Dermot O'Leary wants to find X-Factor talent by bringing auditions to Dundee V&A


With its showpiece V&A, some would say Dundee already has the X factor . But Dermot O’Leary would like to go one further by bringing TV’s most famous singing show to the city.

The X Factor presenter was in the City of Discovery this month to launch this year’s National Television Awards.

Despite falling ratings, Dermot is convinced there is still plenty of life in X Factor. But it needs to keep changing with the times. And one way to keep it fresh might be to take it on the road.

Dermot said: “We took The X Factor to Manchester a couple of years ago and it went down a storm. It’s two-fold – it’s getting the people there and it’s how big a room you could get.

“At the same time, you would never just want to do it at the SSE Hydro in Glasgow or something. If you want to get out, you want to get out.

“For The X Factor, if we got to somewhere like Newcastle, there’s no reason we can’t come up to somewhere like Dundee.”

The 2018 X-factor squad

 

Dermot, 45, has hosted the talent show for 11 years, apart from a break in 2015. An average of 5.5million viewers tuned in to watch Dalton Andre Harris win the 2018 final. The ratings are far down on the show’s heyday but Dermot insists X Factor is still hitting the right note with viewers.

He said: “The format is the format. It’s a singing show. There is so much commented on the ratings but we still consolidate to about seven or eight million at the end of every week. For a show that has been going for 15 years, that’s good business.

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“We only want to be making it while people want to watch it and the way the show is watched now is completely different from when I first started out and I think that’s important.

“The idea of overnights and panicking how many people watched the shows – we don’t worry about any of that.

“Obviously, you want to do well because it makes you feel relevant and when you are doing event television, it makes you feel like you are hitting home, I suppose. But you can’t worry too much about it.”

He’s mindful that the way people watch X Factor has changed dramatically, too, giving an example of a colleague’s father who came to a show and told him he was viewing most of it on YouTube.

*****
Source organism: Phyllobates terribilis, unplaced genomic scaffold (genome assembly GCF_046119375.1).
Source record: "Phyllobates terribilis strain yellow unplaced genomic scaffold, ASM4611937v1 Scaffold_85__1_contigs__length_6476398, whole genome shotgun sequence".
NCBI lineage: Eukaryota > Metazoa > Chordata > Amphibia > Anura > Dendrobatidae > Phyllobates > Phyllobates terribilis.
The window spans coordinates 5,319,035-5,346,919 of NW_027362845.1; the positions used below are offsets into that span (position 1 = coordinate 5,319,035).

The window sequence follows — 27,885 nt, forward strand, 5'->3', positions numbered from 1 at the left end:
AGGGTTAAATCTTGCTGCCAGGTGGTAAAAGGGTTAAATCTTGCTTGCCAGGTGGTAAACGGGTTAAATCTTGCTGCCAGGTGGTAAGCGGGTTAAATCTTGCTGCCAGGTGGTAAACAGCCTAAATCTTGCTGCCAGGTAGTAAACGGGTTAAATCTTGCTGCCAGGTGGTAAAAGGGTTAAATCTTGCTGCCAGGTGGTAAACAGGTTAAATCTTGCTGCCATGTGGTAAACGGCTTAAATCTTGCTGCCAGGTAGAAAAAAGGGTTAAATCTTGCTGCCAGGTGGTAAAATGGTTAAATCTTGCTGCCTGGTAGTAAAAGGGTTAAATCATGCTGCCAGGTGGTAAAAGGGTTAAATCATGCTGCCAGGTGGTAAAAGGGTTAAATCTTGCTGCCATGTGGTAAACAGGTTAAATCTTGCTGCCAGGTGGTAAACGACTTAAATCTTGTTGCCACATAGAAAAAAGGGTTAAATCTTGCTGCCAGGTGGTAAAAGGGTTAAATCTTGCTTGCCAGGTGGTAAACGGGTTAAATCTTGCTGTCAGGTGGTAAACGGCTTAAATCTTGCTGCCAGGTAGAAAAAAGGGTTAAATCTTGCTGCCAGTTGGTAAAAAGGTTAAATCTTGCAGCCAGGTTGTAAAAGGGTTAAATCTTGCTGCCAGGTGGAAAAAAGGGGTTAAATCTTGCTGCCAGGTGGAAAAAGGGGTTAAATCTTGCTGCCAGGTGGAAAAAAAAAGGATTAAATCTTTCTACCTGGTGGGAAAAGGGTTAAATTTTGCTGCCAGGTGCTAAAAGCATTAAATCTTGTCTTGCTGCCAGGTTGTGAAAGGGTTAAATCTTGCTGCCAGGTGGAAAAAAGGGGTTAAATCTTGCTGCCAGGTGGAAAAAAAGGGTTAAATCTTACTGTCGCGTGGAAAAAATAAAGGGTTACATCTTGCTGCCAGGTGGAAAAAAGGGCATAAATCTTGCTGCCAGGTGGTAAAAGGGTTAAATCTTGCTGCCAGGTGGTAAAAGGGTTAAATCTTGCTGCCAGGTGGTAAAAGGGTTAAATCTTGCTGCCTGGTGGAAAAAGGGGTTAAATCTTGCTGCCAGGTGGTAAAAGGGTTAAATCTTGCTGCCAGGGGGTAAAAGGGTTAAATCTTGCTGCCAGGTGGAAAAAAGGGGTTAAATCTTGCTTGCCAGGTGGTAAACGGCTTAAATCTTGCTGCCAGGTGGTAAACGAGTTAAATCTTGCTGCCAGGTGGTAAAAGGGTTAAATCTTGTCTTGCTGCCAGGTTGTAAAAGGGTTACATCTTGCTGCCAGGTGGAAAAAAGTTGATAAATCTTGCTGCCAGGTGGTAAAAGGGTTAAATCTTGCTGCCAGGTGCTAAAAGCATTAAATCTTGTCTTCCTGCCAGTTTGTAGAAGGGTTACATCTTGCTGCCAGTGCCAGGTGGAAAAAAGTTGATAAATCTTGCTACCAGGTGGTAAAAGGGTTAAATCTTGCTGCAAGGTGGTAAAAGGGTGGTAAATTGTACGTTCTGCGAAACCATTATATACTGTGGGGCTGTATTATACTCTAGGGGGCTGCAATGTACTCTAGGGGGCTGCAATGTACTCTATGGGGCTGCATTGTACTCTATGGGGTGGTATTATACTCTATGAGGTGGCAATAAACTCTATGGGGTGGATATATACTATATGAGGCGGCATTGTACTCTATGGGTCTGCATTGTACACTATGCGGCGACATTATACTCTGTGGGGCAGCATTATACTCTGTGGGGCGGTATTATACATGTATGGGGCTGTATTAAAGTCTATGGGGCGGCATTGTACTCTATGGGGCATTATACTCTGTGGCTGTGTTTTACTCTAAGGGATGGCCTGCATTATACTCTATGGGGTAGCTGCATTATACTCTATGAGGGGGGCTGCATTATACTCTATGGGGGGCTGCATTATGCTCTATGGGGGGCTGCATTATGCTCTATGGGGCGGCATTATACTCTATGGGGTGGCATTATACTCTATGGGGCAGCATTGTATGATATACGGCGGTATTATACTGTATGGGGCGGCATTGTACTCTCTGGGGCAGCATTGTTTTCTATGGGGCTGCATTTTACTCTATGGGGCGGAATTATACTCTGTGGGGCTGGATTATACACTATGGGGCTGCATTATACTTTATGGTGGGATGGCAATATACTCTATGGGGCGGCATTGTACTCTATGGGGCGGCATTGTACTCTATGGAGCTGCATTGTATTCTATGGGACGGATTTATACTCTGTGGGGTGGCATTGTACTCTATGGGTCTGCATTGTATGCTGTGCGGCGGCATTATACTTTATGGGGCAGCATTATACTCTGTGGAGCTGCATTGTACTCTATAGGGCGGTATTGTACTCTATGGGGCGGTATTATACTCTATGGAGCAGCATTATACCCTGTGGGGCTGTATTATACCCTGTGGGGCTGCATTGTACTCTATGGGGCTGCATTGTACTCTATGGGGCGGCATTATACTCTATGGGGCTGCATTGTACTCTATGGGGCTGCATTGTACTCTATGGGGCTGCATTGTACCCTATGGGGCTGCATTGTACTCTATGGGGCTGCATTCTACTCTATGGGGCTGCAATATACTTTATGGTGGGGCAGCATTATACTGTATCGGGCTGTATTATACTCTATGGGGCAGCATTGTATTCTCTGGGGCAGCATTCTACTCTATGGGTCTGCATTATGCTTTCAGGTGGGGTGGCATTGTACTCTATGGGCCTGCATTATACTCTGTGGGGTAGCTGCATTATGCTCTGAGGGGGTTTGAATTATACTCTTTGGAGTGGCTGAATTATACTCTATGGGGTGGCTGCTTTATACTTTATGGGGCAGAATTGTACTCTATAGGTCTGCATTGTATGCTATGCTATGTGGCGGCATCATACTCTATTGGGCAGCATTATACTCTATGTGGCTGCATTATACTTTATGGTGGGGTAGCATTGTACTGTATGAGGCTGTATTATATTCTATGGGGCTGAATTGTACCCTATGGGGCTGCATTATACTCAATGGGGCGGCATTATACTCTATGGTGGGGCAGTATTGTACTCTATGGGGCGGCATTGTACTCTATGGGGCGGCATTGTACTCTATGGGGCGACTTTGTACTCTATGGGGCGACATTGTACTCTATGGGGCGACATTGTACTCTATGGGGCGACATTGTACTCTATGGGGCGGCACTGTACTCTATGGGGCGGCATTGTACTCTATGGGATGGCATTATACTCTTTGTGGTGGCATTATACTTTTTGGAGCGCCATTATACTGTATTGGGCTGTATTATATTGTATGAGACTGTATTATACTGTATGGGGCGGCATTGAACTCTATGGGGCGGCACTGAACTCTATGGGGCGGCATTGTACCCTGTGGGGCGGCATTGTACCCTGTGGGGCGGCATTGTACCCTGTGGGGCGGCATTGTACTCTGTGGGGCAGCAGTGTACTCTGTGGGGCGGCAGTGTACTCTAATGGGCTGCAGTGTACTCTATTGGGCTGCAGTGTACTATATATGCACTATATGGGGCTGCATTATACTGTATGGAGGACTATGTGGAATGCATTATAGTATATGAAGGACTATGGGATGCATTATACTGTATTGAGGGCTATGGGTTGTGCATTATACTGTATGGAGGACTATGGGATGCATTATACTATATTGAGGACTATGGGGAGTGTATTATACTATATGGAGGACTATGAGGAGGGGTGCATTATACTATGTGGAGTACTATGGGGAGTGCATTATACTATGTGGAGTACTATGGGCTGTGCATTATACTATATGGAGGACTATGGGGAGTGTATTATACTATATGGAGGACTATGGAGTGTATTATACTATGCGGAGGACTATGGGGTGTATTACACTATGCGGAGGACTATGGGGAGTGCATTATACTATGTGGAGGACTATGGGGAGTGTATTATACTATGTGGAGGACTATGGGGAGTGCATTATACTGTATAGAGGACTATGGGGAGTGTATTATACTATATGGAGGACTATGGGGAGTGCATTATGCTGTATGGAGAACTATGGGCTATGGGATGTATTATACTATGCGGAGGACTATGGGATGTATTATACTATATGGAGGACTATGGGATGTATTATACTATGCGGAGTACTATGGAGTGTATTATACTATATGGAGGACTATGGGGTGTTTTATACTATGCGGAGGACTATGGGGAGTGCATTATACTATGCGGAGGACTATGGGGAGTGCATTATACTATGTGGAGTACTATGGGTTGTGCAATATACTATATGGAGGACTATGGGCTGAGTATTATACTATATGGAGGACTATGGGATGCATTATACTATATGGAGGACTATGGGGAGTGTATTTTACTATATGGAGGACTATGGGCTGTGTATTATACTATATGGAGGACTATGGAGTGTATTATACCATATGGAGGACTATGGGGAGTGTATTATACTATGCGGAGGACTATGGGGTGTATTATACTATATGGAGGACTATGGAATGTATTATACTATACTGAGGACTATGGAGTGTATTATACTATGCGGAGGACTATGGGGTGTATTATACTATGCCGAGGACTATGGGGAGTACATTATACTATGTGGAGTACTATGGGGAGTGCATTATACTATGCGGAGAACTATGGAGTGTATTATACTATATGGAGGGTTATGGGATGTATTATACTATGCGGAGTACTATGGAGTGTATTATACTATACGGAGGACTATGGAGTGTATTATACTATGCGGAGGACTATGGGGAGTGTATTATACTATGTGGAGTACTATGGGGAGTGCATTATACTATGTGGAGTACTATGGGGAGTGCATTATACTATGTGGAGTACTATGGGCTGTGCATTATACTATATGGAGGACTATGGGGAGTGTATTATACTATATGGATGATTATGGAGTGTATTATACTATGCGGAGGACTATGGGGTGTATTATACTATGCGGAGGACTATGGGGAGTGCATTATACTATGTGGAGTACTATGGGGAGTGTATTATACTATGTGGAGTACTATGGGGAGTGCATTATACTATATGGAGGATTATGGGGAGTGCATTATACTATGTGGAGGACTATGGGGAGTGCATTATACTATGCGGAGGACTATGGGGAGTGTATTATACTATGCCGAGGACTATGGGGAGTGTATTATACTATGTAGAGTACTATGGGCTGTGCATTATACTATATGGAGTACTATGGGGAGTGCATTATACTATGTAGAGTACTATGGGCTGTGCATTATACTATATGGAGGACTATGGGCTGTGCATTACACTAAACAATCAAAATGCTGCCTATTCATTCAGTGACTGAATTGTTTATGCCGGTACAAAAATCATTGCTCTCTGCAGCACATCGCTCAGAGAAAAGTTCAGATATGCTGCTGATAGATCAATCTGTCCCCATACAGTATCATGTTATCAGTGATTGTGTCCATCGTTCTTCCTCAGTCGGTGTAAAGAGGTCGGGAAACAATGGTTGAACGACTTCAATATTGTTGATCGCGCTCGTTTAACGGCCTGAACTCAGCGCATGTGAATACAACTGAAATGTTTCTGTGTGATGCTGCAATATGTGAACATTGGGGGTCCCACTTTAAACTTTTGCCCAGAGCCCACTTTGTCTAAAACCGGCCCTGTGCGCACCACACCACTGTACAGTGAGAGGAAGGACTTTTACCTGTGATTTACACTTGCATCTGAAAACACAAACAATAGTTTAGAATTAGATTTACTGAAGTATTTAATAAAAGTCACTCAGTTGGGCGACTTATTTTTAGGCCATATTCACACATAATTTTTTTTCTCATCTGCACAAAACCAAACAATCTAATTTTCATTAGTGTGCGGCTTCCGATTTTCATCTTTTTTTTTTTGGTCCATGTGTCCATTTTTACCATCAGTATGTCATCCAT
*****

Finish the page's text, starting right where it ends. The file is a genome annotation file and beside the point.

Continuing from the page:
Dermot added: “If I’ve got a gruff, rough 65-year-old Yorkshireman watching the show on YouTube, the chances are we’ve got to re-categorise how we look at that show and how it is being viewed.”

The presenter travelled to Dundee to launch the NTAs at the V&A – with a little help from Beano characters Dennis the Menace and Gnasher. The awards ceremony itself will be broadcast from the O2 Arena in London on January 22. But Dermot said he would like to see the NTAs, as well as X Factor, coming from cities like Dundee.

 

Tavelling round the country is something he has also advocated for Soccer Aid, the celebrity charity football match that sees England take on The Rest of the World – with Hampden high on his list of venues.

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Dermot added: “I have been asked, ‘Would you take the NTAs out of London?’ Ideally, it would still be at the Royal Albert Hall for the NTAs but it only does 5000. We do 12,000 at the NTAs.

“I have been saying to the Soccer Aid guys, I think we should do Hampden one year or the Principality stadium in Wales or go over to Ireland. It’s hugely
important.”

No matter where the various show is broadcast from, Dermot is very much staying put on X Factor.

He took over from Kate Thornton in 2004 when the judges were Simon Cowell, Sharon Osbourne, Louis Walsh and Dannii Minogue and the winner was West Lothian’s Leon Jackson. Only Simon remains from the original judging panel line-up and although Dermot had a year out, he is part of the fabric of the show.

He said: “You can’t do the job that I do if you don’t love it. People aren’t stupid – they can spot it. You can spot it a mile away if you are just going through the numbers.

“I don’t want to do that, so if it ever happens, I’ll knock it on the head. I probably love doing that show more now than I ever have done and that’s a combination of knowing my parameters and knowing my space and also Simon. He’s never once said to me, ‘Don’t say that in the script’. If anything, he’s said, ‘Give me a harder time’. He’s a very supportive boss.

“I think about what I’d like to do next but you can’t really have a grand plan because the shows I’ve done which have been successful have come from serendipity, hard work and luck.”

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Along with X Factor, Dermot juggles other interests, not the least the NTAs, his Saturday morning show on Radio2 and a new series of radio talk show specials.

He’s even mooting a tongue-in-cheek idea to get together all the people who didn’t win X Factor but are now working in the music industry.

The presenter added: “I’d like to do a one-off for Christmas, almost like The Magnificent Seven. I’m like Yul Brynner and I go out there and get Eoghan Quigg and Diana Vickers and we can do a one-off special.”

Much the same vibe surrounds another interest – a ninja cat.

Dermot, who is married to Norwegian producer and director Dee Koppang O’Leary, has written two books in a children’s series called Toto the Ninja Cat, based on his own moggie.

He said: “My third book will be out this year. They are all based around my cat. We got her from Italy. We came back and realised quite quickly that she was blind but she has incredible reactions.

“We extrapolated that and turned her into a kids’ book about a blind Italian ninja cat whose best friend is a rat with species identity issues – it’s inclusive.”

Even Simon would approve.





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